Department of Materials Science & Metallurgy: Research papers of the month

Department of Materials Science & Metallurgy

Research papers of the month

September 2016

 

Difficult diffusion in multicomponent steels

It could be argued quite reasonably that the interpretation of growth rate data on the formation of ferrite in steels, is in a state of crisis. This is because of a failure to account for the limitations of experimental techniques and genuine difficulties with the theory of diffusion-controlled growth in multicomponent steels. One might be forgiven in deducing from the published literature that whenever there is a gap between theory and experiment, it is explained by appealing to  free energy dissipations that have little in the way of supporting evidence.

It is demonstrated here that the current kinetic theory that relies on the formation of sharp concentration gradients is unphysical. There is a substantial  penalty associated with the creation of such sharp changes in composition. Therefore, the abrupt concentration spikes would never occur in practice.

The actual distribution of solute would be over distances orders of magnitude larger than currently calculated, leading to slower growth rates than are predicted currently. The consequences of this conclusion place doubt both on the transition from local to paraequilibrium, and whether the latter state exists at all for reconstructive transformations.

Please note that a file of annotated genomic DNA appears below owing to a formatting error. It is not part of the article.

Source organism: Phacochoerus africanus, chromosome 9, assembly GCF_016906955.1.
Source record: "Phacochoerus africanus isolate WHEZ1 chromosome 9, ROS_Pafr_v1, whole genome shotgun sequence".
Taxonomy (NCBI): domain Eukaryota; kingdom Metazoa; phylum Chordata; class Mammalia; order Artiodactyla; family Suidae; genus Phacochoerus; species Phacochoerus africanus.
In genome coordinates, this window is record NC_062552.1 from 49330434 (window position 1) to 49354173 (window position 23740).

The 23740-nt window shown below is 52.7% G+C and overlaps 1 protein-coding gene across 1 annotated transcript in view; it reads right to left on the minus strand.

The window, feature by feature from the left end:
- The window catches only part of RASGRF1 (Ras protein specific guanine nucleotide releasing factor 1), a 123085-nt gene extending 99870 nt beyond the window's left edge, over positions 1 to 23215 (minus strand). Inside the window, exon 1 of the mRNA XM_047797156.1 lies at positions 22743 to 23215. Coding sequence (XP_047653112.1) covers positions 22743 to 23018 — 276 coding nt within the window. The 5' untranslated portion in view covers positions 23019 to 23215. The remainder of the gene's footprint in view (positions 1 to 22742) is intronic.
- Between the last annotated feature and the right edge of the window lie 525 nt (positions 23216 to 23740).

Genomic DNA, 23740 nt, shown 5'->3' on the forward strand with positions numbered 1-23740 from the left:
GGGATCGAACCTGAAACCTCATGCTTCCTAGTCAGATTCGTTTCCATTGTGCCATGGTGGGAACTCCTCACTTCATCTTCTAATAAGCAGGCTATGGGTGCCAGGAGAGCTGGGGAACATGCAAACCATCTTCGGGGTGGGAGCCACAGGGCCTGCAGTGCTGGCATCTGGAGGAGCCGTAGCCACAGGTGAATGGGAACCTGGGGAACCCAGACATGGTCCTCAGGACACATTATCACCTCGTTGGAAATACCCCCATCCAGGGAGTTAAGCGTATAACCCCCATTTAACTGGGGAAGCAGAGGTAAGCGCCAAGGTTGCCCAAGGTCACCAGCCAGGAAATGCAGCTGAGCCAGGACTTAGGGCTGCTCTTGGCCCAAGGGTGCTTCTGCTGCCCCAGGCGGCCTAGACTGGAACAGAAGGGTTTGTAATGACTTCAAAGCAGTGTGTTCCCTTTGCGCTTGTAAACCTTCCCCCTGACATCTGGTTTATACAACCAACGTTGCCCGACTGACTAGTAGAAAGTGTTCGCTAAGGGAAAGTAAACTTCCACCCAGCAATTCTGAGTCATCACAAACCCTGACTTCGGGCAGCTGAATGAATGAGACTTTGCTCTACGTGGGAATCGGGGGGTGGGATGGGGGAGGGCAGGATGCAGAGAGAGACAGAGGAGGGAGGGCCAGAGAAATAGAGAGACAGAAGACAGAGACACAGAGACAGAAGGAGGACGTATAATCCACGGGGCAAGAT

Figure: Growth at high supersaturations with negligible partitioning of manganese during transformation. The bulk alloy composition is designated by the symbol .

H.K.D.H. Bhadeshia, "Some difficulties in the theory of diffusion-controlled growth in substitutionally alloyed steels", Current Opinion in Solid State and Materials Science, available online 3 August 2016, in Press.

http://dx.doi.org/10.1016/j.cossms.2016.07.004

 

A new AFM technique to study tribofilm-microstructure correlation

In order to prevent wear, the performance of bearing oils is augmented by special chemicals referred to as anti-wear (AW) additives. Their function is to develop a thin sacrificial protective layer known as tribofilm, a product of chemical reactions triggered by tribological conditions. At the microscale, tribofilms developed by some AW additives are well known to cover the surface of the material with an uneven layer of patch-like morphology. This is detrimental to performance, as certain regions of the material are often left bare without any protective film. This also leads to increased surface roughness and, as a result, higher friction, which is undesired.

To investigate the structure of the tribofilm and its relation with the microstructure, a new atomic force microscopy (AFM) technique was developed. AFM topography micrographs of the same region were obtained before applying EDTA (ethylenediaminetetraacetic acid) to remove the tribofilm, after applying EDTA, and subsequently after etching; this unveils the microstructure of the underlying steel. By overlaying the three micrographs the new technique has allowed, for the first time, to establish the correspondence between the microstructure of bearing steels, the morphology of the tribofilm and bearing performance.

J. J. Rydel, R. H. Vegter, and P.E.J. Rivera-Diaz-del-Castillo, "Tribochemistry of bearing steels: A new AFM method to study the material–tribofilm correlation", Tribology International, 98 (2016) pp. 74–81

http://dx.doi.org/10.1016/j.triboint.2016.01.055